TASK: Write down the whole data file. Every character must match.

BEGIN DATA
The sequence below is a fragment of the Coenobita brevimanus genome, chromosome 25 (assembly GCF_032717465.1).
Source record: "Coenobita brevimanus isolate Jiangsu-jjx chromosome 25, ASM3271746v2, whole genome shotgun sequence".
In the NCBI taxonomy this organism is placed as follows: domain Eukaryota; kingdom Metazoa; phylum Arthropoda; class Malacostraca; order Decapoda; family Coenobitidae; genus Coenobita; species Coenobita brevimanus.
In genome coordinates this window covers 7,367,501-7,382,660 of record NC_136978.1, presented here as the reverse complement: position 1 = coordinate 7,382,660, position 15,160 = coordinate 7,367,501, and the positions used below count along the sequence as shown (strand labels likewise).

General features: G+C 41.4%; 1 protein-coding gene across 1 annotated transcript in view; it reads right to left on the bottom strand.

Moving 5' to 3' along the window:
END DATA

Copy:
The sequence below is a fragment of the Coenobita brevimanus genome, chromosome 25 (assembly GCF_032717465.1).
Source record: "Coenobita brevimanus isolate Jiangsu-jjx chromosome 25, ASM3271746v2, whole genome shotgun sequence".
In the NCBI taxonomy this organism is placed as follows: domain Eukaryota; kingdom Metazoa; phylum Arthropoda; class Malacostraca; order Decapoda; family Coenobitidae; genus Coenobita; species Coenobita brevimanus.
In genome coordinates this window covers 7,367,501-7,382,660 of record NC_136978.1, presented here as the reverse complement: position 1 = coordinate 7,382,660, position 15,160 = coordinate 7,367,501, and the positions used below count along the sequence as shown (strand labels likewise).

General features: G+C 41.4%; 1 protein-coding gene across 1 annotated transcript in view; it reads right to left on the bottom strand.

Moving 5' to 3' along the window: